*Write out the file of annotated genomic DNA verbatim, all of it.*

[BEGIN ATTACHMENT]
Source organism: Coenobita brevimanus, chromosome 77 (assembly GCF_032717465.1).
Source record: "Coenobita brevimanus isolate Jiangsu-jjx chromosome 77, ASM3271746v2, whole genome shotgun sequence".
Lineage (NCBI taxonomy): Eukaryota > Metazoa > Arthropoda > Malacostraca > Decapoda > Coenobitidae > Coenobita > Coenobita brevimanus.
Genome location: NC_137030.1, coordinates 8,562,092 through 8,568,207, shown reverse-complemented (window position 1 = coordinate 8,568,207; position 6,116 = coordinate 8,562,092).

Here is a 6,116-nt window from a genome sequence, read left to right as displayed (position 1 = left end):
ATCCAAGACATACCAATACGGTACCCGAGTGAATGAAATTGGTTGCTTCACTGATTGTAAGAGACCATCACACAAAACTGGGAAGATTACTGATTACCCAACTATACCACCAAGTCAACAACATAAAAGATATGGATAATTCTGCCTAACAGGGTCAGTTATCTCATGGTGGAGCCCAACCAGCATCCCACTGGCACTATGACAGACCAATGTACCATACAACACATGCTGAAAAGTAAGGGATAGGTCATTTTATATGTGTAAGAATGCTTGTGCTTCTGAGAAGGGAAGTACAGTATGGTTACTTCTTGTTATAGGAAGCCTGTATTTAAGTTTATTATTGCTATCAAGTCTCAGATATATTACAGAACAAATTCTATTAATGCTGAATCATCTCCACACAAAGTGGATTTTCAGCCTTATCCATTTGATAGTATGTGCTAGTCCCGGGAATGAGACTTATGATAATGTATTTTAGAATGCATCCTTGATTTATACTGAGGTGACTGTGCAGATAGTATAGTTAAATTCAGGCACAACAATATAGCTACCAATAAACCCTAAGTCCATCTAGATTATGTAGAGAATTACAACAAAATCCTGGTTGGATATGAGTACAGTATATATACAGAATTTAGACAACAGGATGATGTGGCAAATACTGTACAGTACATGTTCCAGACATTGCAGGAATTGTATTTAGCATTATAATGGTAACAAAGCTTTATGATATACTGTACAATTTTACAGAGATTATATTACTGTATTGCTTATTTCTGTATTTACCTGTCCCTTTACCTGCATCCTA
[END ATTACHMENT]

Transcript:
Source organism: Coenobita brevimanus, chromosome 77 (assembly GCF_032717465.1).
Source record: "Coenobita brevimanus isolate Jiangsu-jjx chromosome 77, ASM3271746v2, whole genome shotgun sequence".
Lineage (NCBI taxonomy): Eukaryota > Metazoa > Arthropoda > Malacostraca > Decapoda > Coenobitidae > Coenobita > Coenobita brevimanus.
Genome location: NC_137030.1, coordinates 8,562,092 through 8,568,207, shown reverse-complemented (window position 1 = coordinate 8,568,207; position 6,116 = coordinate 8,562,092).

Here is a 6,116-nt window from a genome sequence, read left to right as displayed (position 1 = left end):
ATCCAAGACATACCAATACGGTACCCGAGTGAATGAAATTGGTTGCTTCACTGATTGTAAGAGACCATCACACAAAACTGGGAAGATTACTGATTACCCAACTATACCACCAAGTCAACAACATAAAAGATATGGATAATTCTGCCTAACAGGGTCAGTTATCTCATGGTGGAGCCCAACCAGCATCCCACTGGCACTATGACAGACCAATGTACCATACAACACATGCTGAAAAGTAAGGGATAGGTCATTTTATATGTGTAAGAATGCTTGTGCTTCTGAGAAGGGAAGTACAGTATGGTTACTTCTTGTTATAGGAAGCCTGTATTTAAGTTTATTATTGCTATCAAGTCTCAGATATATTACAGAACAAATTCTATTAATGCTGAATCATCTCCACACAAAGTGGATTTTCAGCCTTATCCATTTGATAGTATGTGCTAGTCCCGGGAATGAGACTTATGATAATGTATTTTAGAATGCATCCTTGATTTATACTGAGGTGACTGTGCAGATAGTATAGTTAAATTCAGGCACAACAATATAGCTACCAATAAACCCTAAGTCCATCTAGATTATGTAGAGAATTACAACAAAATCCTGGTTGGATATGAGTACAGTATATATACAGAATTTAGACAACAGGATGATGTGGCAAATACTGTACAGTACATGTTCCAGACATTGCAGGAATTGTATTTAGCATTATAATGGTAACAAAGCTTTATGATATACTGTACAATTTTACAGAGATTATATTACTGTATTGCTTATTTCTGTATTTACCTGTCCCTTTACCTGCATCCTA